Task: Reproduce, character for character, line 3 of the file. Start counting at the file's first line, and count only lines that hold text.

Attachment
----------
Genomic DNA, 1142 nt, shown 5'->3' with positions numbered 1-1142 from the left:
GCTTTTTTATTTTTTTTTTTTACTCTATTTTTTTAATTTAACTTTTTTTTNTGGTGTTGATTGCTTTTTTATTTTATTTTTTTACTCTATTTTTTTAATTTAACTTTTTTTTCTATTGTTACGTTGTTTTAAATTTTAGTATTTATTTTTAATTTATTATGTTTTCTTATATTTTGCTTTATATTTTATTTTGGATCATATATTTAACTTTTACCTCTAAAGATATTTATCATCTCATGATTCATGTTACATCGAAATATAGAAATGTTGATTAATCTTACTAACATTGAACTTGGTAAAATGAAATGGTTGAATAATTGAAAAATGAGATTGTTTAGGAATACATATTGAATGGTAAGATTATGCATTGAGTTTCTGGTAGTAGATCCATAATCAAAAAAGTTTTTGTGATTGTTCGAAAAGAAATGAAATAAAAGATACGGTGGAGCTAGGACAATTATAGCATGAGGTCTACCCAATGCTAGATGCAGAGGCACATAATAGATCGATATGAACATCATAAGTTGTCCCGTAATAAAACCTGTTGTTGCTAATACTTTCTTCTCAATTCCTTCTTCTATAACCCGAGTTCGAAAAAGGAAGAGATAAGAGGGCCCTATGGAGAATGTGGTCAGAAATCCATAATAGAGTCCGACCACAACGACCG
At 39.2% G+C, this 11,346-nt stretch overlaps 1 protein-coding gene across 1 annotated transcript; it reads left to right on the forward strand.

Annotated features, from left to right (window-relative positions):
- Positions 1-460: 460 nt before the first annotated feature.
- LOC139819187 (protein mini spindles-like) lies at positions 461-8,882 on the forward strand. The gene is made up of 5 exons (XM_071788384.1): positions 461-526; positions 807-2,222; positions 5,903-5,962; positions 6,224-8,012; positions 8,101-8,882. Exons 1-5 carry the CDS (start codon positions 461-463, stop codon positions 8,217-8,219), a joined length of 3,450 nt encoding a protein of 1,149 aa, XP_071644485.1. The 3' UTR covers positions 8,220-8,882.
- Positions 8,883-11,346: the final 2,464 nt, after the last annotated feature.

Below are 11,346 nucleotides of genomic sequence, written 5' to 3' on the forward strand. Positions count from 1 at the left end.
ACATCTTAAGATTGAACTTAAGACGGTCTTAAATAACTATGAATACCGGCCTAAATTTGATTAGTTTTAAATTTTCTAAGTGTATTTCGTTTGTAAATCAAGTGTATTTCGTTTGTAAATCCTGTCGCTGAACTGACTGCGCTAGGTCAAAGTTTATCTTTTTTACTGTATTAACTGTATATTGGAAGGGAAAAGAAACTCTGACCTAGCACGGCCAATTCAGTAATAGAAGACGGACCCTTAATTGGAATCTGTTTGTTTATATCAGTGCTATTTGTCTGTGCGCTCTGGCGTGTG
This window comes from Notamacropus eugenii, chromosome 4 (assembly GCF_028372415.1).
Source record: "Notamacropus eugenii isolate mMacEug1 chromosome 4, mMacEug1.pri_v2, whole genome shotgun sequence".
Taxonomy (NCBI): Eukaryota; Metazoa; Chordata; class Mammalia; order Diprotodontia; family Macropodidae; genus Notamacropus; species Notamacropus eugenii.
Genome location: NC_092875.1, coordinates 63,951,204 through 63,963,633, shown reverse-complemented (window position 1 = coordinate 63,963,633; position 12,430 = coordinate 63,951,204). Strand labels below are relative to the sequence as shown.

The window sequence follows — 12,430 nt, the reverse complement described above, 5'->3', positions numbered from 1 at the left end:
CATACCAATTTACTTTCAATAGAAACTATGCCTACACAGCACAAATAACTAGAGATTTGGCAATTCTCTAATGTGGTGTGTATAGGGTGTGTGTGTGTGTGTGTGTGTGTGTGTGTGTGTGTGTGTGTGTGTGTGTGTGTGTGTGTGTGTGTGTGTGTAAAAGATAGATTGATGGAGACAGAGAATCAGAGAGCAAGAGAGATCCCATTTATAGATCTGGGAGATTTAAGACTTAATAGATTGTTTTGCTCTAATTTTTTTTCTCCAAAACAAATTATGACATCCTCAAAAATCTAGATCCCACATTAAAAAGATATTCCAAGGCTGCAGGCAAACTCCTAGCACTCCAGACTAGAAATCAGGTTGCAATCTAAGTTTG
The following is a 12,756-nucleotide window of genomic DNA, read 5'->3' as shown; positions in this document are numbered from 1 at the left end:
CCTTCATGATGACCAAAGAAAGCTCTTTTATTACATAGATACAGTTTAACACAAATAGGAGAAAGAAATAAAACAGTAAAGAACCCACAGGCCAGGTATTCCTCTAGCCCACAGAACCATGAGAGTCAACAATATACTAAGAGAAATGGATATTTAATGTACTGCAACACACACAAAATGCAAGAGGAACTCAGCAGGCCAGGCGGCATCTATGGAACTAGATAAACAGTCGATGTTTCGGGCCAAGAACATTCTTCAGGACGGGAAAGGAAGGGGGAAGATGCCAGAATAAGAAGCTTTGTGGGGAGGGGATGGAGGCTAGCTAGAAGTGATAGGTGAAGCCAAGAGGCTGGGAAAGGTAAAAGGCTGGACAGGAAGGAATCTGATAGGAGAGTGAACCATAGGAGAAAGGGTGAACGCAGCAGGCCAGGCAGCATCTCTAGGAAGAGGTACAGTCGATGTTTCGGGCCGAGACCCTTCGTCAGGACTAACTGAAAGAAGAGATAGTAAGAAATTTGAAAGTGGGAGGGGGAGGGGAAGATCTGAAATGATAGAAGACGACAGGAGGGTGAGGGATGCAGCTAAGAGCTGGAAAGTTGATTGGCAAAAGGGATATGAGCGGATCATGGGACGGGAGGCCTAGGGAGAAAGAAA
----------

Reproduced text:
At 39.2% G+C, this 11,346-nt stretch overlaps 1 protein-coding gene across 1 annotated transcript; it reads left to right on the forward strand.